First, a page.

Sergei Kondratenko: global trends and pilot projects of CBDC

Last Updated on Wednesday, 14 February, 2024 at 1:58 pm by Andre Camilleri

In world practice, there are different approaches to the launch of digital currencies by central banks (CBDC). According to the analysis of financial technology expert Sergei Kondratenko, there are two main categories of CBDC projects – retail and wholesale. The former are focused on use by residents of the country, and the latter on interbank transfers and large corporations.

The specialist reports that according to the latest data from the Atlantic Council, 130 global central banks are actively developing and implementing their CBDCs. They account for 98% of global GDP. Kondratenko notes that 89 countries are developing digital currencies, while 24 are at the official launch stage. Additionally, 10 countries are testing their digital currencies.

Sergei Kondratenko is a recognized specialist in a wide range of e-commerce services with experience for many years. Now, Sergei is the owner and leader of a group of companies engaged not only in different segments of e-commerce, but also successfully operating in different jurisdictions, represented on all continents of the world. The main goal is to drive new traffic, create and deliver an online experience that will endear users to the brand, and turn visitors into customers while maximizing overall profitability of the online business.

The evolution of digital currencies: global achievements and successful launches of CBDC by the leading countries of the world – Sergei Kondratenko

The domain expert considers CBDC to be an effective option for transforming the current monetary system. Sergei Kondratenko emphasizes that the introduction of CBDC can significantly strengthen the stability of the banking system. The specialist suggests taking a closer look at what progress countries have made in the development of CBDC.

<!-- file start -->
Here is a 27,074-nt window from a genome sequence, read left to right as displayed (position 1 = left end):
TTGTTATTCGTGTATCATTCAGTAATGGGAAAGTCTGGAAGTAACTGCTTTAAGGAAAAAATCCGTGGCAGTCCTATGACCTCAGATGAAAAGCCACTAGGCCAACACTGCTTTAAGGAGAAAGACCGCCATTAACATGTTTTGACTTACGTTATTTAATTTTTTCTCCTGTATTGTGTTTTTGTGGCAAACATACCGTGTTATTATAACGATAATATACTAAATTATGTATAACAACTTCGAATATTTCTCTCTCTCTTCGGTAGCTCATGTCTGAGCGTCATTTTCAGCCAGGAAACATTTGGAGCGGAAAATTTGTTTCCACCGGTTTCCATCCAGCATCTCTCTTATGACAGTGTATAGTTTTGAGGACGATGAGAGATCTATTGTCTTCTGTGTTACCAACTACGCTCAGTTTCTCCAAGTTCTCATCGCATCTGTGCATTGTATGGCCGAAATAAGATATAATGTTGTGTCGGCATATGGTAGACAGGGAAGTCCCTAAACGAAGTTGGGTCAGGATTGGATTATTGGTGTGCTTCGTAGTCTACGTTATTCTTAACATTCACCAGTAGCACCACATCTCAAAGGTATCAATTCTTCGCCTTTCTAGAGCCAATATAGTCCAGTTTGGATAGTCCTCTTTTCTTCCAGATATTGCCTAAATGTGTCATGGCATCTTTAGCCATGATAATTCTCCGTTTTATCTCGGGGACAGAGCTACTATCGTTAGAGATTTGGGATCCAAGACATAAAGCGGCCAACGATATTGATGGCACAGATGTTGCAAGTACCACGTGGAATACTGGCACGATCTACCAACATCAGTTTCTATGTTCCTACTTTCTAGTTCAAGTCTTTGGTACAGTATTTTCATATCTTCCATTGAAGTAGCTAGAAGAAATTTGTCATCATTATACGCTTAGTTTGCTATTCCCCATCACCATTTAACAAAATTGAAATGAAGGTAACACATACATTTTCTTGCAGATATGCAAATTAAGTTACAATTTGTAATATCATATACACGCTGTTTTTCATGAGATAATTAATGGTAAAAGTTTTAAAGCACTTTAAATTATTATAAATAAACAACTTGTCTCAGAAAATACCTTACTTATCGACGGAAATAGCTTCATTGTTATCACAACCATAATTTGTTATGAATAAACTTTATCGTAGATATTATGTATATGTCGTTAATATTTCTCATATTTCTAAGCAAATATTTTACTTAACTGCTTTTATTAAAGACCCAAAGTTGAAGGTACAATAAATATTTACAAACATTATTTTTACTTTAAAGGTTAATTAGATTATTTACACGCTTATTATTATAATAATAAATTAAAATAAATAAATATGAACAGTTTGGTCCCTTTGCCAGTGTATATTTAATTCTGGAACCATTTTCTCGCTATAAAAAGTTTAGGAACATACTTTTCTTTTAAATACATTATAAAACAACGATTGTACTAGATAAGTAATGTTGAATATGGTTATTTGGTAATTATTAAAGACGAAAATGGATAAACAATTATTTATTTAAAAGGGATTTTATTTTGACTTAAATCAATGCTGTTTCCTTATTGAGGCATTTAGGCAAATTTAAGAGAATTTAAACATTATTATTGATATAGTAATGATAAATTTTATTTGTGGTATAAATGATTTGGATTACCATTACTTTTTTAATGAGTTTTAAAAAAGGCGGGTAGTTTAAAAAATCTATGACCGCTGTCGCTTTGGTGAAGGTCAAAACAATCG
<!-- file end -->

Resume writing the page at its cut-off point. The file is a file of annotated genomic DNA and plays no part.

In 2022, according to the expert, there were only three digital currencies in operation in the world: in the Bahamas – the digital Sand dollar, in the Caribbean – Dcash, in Jamaica – JAM-DEX.

However, it was in 2022 that impressive results were achieved in the implementation of CBDC in the global financial community. Fintech specialist Sergei Kondratenko talks about them.

  • The People’s Bank of China has begun active trials of the digital yuan (e-CNY). This project has successfully expanded to 15 provinces, where the volume of transactions on the e-CNY network has exceeded 100 billion yuan (approximately $13.9 billion). Thus, the yuan has become the largest digital currency in the world.
  • The Central Bank of Nigeria (CBN) has increased the functionality of e-Naira to attract new users. There are about 270 thousand active wallets in the country. The number of transactions with e-Naira reached 200 thousand, amounting to approximately 4 billion naira (about $9.5 million).
  • The Bank of France (Banque de France) has developed a test version of a retail CBDC.
  • A pilot project for digital rial on the Borna platform has started in Iran.
  • Project Ubin+ is being tested in Singapore. The goal is to explore the possibilities of cross-border payments using wholesale CBDC.
  • Digital rupees are available to over 50 million people in India.

Sergei Kondratenko states that by the end of 2022, 17 countries on the world stage were actively testing and developing their digital currency projects. Some of them have achieved significant success.

  • Ukraine: The country’s National Bank has proposed several potential scenarios for the development of the e-hryvnia.
  • Sweden: The Reserve Bank (Riksbank) is actively preparing for additional research into the potential of the digital krona.
  • Ghana: The Central Bank of Ghana (BoG) sees the digital cedi (e-cedi) as the only mechanism for increasing access to financial services for the country’s residents. They are working in the direction of its development.
  • Kazakhstan: The National Bank of Kazakhstan (NKB) intends to use the BNB Chain blockchain to test the digital tenge.
  • Türkiye: test transactions with the Digital Turkish Lira were successful. The country is preparing to introduce digital currency.